The Best 30 Films of 2009

In one of the rarest rating periods ever, several on the staff could successfully argue for any of the Top 30 choices as a potential number one. While not all classics, they remain the consistent cream of 2009's crop.

Film: Public Enemies

Director: Michael Mann

Cast: Johnny Depp, Christian Bale, Billy Crudup, Marion Cotillard, Jason Clarke, Stephen Dorff, Stephen Graham


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Public Enemies
Michael Mann

One could make a case for Michael Mann as the most consistent American film director of the past 15 years. Heat(1995) and Collateral(2004) enlivened the visual and narrative possibilities of cat-and-mouse plotting, and 1999's The Insider set a ridiculously high bar for future corporate intrigue thrillers and biographical pictures. But Mann solidified his ability to revise well worn genres into high art with Miami Vice, the noirish 2006 adaptation of his own television series. In many ways, Public Enemies continues the chief concerns of the Miami Vice feature film. John Dillinger (Johnny Depp), like Colin Farrell's Sonny Crockett, is a man increasingly boxed-in by the criminal life. Yet in both films are women who motivate the men towards redemption, even if their love is certainly doomed. This romantic take on a historical gangster is somewhat controversial, but Mann executes his vision with uncompromising verve and balances the romance with bursts of action and violence (such as a completely arresting night exterior shootout) that foreground the real stakes of the revisionist treatment. Thomas Britt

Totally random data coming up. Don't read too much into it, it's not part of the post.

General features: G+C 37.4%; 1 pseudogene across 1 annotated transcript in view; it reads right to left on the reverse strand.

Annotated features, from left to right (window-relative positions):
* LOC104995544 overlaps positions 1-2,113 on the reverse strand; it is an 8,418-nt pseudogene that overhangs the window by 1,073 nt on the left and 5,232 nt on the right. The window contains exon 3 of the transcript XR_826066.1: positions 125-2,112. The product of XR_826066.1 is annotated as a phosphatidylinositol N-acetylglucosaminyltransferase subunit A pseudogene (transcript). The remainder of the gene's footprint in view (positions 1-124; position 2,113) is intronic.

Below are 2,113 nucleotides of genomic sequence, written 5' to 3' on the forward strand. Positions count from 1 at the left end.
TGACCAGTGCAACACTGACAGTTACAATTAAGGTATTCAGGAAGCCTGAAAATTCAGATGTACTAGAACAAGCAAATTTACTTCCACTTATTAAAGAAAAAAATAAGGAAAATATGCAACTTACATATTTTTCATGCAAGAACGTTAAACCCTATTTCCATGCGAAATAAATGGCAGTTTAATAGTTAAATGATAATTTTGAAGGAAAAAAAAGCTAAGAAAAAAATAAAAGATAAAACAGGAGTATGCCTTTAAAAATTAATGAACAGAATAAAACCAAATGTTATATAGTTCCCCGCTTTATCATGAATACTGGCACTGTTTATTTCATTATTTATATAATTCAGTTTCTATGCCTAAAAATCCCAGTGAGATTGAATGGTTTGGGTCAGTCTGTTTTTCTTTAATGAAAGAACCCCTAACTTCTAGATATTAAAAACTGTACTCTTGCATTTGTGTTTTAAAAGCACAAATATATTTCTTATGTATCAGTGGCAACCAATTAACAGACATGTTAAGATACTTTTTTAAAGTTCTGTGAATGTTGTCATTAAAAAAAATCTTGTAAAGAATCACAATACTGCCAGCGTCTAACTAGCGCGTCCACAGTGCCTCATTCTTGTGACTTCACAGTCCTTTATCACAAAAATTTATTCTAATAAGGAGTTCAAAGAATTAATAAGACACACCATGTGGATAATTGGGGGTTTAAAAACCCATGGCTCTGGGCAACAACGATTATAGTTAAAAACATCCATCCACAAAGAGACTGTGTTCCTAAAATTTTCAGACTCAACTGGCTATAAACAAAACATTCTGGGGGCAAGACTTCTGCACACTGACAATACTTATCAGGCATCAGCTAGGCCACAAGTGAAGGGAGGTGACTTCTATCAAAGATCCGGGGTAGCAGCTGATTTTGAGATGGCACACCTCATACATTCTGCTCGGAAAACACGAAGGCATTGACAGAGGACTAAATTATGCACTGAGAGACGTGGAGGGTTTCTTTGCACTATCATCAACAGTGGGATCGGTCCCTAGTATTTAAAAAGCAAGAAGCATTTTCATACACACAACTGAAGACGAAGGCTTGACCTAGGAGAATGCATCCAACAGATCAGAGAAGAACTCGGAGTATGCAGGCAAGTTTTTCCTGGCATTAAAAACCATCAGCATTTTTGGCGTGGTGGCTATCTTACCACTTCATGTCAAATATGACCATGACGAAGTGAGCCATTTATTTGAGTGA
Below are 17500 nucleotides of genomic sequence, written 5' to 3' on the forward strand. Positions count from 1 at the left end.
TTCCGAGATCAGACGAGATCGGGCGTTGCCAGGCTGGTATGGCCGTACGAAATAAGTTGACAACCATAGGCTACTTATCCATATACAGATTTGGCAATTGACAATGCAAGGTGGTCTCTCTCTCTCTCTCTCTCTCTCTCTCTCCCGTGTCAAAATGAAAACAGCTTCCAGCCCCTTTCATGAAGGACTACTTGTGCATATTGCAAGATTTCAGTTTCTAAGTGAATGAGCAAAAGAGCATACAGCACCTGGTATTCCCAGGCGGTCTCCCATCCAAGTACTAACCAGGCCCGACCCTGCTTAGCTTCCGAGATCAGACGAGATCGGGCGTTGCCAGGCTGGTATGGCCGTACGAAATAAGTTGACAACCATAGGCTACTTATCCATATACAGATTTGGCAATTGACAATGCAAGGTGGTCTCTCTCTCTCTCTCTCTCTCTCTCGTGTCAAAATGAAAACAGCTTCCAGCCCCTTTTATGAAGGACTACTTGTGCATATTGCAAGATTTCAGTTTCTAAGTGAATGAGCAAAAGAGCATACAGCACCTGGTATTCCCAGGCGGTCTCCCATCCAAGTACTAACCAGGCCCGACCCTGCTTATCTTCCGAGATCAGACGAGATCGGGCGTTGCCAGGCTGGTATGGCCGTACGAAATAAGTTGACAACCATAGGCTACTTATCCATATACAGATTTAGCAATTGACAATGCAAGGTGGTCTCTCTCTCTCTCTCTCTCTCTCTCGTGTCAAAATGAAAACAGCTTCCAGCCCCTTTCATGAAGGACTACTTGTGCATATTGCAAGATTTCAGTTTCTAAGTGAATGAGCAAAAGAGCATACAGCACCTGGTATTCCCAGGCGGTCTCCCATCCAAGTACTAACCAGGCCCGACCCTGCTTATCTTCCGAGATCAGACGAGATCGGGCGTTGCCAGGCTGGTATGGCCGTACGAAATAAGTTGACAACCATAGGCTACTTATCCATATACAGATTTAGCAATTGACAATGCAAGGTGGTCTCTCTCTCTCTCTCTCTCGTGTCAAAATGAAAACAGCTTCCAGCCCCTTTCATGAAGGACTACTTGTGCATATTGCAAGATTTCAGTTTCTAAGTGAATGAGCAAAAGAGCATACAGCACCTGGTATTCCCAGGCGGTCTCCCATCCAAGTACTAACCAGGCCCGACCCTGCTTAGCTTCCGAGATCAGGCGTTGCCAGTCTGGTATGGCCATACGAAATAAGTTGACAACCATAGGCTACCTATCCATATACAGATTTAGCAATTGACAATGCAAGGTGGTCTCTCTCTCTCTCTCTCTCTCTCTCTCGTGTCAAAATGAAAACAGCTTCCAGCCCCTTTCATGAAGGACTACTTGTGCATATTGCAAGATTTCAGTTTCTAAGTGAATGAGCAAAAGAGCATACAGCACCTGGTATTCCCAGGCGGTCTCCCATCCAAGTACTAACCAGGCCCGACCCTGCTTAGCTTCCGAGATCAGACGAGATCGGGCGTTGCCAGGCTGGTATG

Film: Harry Potter and the Half-Blood Prince

Director: David Yates

Cast: Danielle Radcliffe, Emma Watson, Bonnie Wright, Rupert Grint, Maggie Smith, Alan Rickman, Michael Gambon, Helena Bonham Carter, Jim Broadbent


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Harry Potter and the Half-Blood Prince
David Yates

It turns out the resident director for the final acts of the Harry Potter film saga just needed one movie to get his feet under him. After his clumsy-but-occasionally-inspired Order of the Phoenix, David Yates goes full-on inspired with Half-Blood Prince, crafting Steve Kloves' spare but potent script into a moody, murky stunner. Like the best films in the series, the sixth instalment shaves off all the knobby bits of J.K. Rowling's overstuffed novel. It leaves us instead with astounding art production (witness the sinuous lines of Slughorn's hourglass or the wrought-iron intricacy of Malfoy's Vanishing Cabinet), crisp cinematography from Bruno Delbonnel, performances of broad commitment (especially from Michael Gambon and Jim Broadbent), and delicate visual metaphors. The Half-Blood Prince is sly and charming, replete with mythic scope, human dimension, and aesthetic resonance. It is, in a word, magical. Ross Langager


Film: Paranormal Activity

Director: Oren Peli

Cast: Katie Featherston, Micah Sloat, Michael Bayouth


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Paranormal Activity
Oren Peli